Advertisement Upgrade to remove ads

ecology

scientific study of interactions among organisms and between organisms and their environment

organism

an individual living thing

population

a group of organisms of the same species populating a given area

community

all of the populations in an ecosystem

ecosystem

living and nonliving things in an environment, together with their interactions

biosphere

part of Earth in which life exists including land, water, and air or atmosphere

lithosphere

the solid part of the earth consisting of the crust and outer mantle

hydrosphere

all the water at and near the surface of the earth, 97% of which is in oceans

atmosphere

the mass of air surrounding the Earth

biotic

of or relating to living organisms

abiotic

any nonliving component of an environment

limiting factor

anything that restricts the number of individuals in a population

biome

a major biotic community characterized by the dominant forms of plant life and the prevailing climate

tundra

a vast, level, treeless plain in the arctic regions. The ground beneath the surface of the tundras is frozen even in summer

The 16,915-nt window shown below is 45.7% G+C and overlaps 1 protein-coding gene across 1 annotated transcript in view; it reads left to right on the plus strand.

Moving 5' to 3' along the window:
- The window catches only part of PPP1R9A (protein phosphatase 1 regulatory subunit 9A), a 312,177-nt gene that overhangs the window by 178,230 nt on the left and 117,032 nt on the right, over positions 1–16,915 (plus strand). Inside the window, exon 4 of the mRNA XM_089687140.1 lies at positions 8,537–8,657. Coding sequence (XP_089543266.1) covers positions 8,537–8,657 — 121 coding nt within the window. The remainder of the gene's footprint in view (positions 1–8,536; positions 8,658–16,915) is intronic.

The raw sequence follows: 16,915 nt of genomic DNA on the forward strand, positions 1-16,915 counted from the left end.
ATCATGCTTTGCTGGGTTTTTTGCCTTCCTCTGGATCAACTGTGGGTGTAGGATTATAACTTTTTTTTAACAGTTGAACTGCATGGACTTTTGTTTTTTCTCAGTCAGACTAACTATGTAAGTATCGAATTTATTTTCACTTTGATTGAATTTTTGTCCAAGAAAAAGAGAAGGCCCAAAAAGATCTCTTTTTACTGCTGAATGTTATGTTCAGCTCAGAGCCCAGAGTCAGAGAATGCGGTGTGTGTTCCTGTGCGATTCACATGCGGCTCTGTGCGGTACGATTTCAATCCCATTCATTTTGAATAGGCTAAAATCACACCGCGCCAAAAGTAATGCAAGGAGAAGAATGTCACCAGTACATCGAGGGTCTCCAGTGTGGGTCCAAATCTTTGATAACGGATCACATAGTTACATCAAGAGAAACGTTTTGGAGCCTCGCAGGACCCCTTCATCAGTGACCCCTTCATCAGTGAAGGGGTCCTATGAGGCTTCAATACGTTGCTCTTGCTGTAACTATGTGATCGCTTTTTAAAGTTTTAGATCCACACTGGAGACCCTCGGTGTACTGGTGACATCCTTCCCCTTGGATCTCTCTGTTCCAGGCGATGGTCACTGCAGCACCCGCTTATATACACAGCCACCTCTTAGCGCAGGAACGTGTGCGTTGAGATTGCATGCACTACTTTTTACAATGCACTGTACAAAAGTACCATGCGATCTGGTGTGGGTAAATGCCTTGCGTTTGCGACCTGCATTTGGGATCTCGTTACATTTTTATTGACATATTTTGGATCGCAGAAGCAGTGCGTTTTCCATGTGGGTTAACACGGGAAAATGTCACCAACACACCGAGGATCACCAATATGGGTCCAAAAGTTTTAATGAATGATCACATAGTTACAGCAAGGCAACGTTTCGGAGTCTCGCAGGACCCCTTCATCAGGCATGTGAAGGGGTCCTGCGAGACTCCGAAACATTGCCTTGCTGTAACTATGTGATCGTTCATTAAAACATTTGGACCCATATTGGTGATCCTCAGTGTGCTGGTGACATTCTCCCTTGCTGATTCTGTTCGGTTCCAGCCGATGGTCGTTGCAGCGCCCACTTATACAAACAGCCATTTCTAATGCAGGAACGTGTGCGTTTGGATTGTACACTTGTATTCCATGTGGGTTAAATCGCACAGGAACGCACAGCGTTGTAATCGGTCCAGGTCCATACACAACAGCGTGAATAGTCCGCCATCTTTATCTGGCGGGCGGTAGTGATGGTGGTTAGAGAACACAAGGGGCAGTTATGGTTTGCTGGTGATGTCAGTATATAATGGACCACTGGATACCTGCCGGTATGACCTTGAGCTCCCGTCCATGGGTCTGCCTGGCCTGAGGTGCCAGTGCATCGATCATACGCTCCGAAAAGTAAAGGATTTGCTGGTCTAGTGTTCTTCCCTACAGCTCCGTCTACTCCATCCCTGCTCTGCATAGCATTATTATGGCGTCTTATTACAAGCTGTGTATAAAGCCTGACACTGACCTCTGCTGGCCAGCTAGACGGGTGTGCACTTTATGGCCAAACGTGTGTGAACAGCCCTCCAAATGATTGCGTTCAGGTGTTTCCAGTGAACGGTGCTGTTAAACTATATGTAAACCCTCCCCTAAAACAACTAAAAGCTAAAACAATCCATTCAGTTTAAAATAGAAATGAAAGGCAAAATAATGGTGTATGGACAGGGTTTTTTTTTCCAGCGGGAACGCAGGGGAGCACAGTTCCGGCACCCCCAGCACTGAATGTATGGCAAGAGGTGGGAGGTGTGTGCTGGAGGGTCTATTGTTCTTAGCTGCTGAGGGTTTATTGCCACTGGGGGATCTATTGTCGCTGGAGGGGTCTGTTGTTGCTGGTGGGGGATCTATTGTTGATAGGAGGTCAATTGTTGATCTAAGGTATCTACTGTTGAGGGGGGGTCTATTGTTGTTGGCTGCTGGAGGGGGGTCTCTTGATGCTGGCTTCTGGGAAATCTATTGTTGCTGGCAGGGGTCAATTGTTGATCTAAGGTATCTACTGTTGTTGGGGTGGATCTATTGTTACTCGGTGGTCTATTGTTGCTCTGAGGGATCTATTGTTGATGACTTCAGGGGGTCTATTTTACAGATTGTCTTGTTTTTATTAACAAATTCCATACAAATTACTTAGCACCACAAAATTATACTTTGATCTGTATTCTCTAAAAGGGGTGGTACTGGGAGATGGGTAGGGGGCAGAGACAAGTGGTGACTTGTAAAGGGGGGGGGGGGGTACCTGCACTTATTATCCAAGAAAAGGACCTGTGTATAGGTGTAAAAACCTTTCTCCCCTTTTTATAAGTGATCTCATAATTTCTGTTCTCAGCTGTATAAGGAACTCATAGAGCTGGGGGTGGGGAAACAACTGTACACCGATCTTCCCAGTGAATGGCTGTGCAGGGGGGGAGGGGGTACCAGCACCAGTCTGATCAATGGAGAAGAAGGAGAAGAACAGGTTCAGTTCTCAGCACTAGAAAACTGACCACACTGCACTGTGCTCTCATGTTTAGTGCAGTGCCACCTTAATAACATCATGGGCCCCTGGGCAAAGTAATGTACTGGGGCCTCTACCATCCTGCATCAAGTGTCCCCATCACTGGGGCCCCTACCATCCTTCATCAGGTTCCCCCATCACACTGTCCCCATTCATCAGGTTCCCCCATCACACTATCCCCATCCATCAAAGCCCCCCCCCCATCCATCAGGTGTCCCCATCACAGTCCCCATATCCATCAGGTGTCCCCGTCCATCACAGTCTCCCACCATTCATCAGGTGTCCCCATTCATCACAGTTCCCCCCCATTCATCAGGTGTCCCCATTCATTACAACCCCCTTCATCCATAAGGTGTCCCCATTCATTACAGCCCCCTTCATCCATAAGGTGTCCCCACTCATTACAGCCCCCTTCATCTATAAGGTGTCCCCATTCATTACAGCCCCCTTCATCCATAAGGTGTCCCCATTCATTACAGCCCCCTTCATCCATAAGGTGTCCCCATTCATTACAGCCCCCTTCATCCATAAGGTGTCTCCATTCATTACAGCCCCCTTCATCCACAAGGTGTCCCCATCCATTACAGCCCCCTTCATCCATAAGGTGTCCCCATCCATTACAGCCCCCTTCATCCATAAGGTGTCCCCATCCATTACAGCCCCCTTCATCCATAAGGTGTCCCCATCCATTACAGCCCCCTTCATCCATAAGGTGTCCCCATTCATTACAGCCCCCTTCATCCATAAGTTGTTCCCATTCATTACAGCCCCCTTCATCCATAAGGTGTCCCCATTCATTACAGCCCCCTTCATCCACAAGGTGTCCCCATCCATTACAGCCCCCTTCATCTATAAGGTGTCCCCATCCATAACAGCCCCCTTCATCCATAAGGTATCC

savanna

a flat grassland in tropical or subtropical regions

temperate deciduous forest

forest in a temperate region, characterized by trees that drop their leaves annually

grasslands

A biome dominated by grasses and associated herbaceous plants

desert

A type of biome characterized by low moisture levels and infrequent and unpredictable precipitation. Daily and seasonal temperatures fluctuate widely

tropical rain forest

biome near the equator with consistant warm temperatures, wet weather, and lush plant growth

coniferous forest

forest populated by cone-bearing evergreen trees; mostly found in northern latitudes

chaparral

Thick, dense, thorny evergreen shrub found in Mediterranean climates

aquatic

pertaining to water

population density

number of individuals per unit area

carrying capacity

largest number of individuals of a population that a given environment can support

predator

animal that hunts and eats other animals

prey

animal hunted or caught for food

competition

the struggle between organisms to survive in a habitat with limited resources

habitat

the type of environment in which an organism or group normally lives

niche

organism's role, or job, in its habitat

symbiotic relationship

an interaction between two or more species that live together in direct contact

parasitism

symbiotic relationship in which one organism lives in or on another organism (the host) and consequently harms it

mutualism

symbiotic relationship in which both species benefit from the relationship

commensalism